Chang defended the fund, saying that forcing the program to continue without funding would result in water providers raising rates on customers in order to fund the program. 

“Our only concern is if the funding goes away, then we know that protections go away. And we’re deeply concerned about losing those necessary protections for many residents across the state of Michigan,” Lewis-Patrick said.

Kristy Meyer, campaign director for the Water Equals Life Coalition, also raised concerns about the customers who are at the low-ends of each of the program’s eligibility tiers, who still may not be able to pay their water bills. 

Additionally, should the program not have enough funding to provide a discounted water bill, Meyer asked for the bills to include protections against water shutoffs for people enrolled or with an active application in the program, as well as protections from having unpaid bills added to their certified to their property taxes if they continue to make a good faith effort to pay their bill, and are paying a regular affordable amount toward their bill. 

Gary Brown, director of the Detroit Water and Sewerage Department (DWSD) and member of the Great Lakes Water Authority board of directors, offered his support of the bill from a business perspective. 

Most municipal water systems are funded solely by their own revenue, unlike other departments which receive revenue from property taxes. As a result these providers must determine the revenue requirements to upgrade infrastructure, with state law requiring all utilities to remove lead service lines, Brown said.

“If we collect from every customer, we can provide optimal service. But the reality is we face budget challenges due to uncollected revenue, and there is a direct impact on public health,” Brown said.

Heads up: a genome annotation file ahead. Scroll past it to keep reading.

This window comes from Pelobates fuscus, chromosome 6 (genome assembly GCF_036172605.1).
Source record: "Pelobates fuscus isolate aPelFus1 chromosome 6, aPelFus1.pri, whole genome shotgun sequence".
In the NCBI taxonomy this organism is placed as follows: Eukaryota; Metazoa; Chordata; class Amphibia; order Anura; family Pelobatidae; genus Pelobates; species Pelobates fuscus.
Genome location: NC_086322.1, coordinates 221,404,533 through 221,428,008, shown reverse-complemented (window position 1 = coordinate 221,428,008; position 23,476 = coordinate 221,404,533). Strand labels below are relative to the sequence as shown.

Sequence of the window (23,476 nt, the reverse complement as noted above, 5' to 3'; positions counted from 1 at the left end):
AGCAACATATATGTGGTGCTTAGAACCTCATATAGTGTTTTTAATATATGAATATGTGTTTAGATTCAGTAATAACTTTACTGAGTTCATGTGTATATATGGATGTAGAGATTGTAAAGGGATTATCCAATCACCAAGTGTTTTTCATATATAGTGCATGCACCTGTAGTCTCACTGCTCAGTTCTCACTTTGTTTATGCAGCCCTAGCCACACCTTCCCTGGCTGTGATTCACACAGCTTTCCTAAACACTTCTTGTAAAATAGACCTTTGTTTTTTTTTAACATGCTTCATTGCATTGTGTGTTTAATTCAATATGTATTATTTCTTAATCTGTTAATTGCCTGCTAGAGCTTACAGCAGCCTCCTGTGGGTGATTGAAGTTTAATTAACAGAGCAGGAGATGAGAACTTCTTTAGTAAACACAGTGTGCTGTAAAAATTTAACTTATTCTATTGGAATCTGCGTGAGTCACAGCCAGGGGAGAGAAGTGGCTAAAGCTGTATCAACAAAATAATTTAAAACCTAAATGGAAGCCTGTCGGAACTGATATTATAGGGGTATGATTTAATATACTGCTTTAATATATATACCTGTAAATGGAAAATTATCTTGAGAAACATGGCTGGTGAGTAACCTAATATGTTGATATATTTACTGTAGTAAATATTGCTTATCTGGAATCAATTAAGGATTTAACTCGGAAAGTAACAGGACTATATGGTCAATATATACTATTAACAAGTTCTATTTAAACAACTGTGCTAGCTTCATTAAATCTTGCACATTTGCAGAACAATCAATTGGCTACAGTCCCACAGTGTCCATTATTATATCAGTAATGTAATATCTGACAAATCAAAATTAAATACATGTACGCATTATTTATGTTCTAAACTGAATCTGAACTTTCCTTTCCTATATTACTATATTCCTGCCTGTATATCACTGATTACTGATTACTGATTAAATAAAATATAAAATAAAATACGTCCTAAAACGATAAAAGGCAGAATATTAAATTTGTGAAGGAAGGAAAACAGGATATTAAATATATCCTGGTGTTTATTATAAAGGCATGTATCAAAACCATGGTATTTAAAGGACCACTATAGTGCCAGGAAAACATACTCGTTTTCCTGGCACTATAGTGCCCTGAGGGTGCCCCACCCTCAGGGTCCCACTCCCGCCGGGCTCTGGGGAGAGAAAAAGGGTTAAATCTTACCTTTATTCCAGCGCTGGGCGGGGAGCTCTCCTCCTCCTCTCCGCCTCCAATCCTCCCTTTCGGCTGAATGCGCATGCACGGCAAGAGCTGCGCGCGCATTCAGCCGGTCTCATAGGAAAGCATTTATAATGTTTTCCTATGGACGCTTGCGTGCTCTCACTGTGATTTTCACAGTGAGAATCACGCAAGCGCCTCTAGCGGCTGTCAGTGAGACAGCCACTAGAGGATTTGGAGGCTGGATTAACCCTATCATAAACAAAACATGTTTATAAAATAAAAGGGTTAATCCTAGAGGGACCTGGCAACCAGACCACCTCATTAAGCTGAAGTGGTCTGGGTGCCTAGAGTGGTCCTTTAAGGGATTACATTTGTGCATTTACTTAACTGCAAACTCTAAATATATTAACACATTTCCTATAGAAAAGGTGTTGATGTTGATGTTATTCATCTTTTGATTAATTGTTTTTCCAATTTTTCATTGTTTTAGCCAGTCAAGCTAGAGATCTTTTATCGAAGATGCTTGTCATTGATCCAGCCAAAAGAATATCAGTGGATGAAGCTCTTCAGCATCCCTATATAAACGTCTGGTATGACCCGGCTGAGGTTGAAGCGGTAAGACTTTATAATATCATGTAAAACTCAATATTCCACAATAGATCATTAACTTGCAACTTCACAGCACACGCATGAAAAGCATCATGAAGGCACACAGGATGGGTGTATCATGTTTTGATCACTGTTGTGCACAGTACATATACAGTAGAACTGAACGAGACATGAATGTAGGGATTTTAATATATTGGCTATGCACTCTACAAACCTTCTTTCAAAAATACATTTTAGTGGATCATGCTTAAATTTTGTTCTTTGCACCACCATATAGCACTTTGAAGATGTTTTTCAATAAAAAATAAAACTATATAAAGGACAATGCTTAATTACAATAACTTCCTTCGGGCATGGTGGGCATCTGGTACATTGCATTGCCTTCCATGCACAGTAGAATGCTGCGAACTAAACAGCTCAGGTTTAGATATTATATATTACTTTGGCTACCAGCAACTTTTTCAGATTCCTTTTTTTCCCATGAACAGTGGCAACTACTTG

For customers who do not pay their bill, water debts can be placed as liens on a person’s property, sending it to foreclosure. Providers can also file lawsuits against the customer, or shut off their water. While these are strong incentives to pay for customers who are able, they are ineffective for collecting revenue from customers who do not have the ability to pay their entire bill, Brown said.

As a result, water utilities raise their rates to make up for the loss, exacerbating the issue for low-income customers, Brown said. 

“Based on our experience with the DWSD lifeline plan. If you give the low income customer a bill they can afford, they will pay. They will contribute to the cost of operational and infrastructure needs,” Brown said, referencing DWSD’s own income-based water affordability plan. 

However, no utility can cover the cost of an affordability plan using its own local customer base, Brown said. 

“We must all contribute to ensuring the public health and safety of water and wastewater systems statewide,” Brown said. 

“We do not expect the electric and gas utilities to forego upgrades to their system due to uncollected revenue. Those utilities have received subsidies for decades.… This legislation puts Michigan on the map as the first state in the nation to understand access to water is as vital as gas and electrical services, and should be deemed more vital as a public health requirement,” Brown said.

While a number of speakers could not provide testimony due to time constraints, Sen. Jeff Irwin (D-Ann Arbor), who chairs the committee, said he hoped that the committee would be able to meet again in the coming week to do more work on the legislation, encouraging interested parties to submit written testimony on the bills. 

Michigan Advance is part of States Newsroom, a network of news bureaus supported by grants and a coalition of donors as a 501c(3) public charity. Michigan Advance maintains editorial independence. Contact Editor Susan Demas for questions: [email protected]. Follow Michigan Advance on Facebook and Twitter.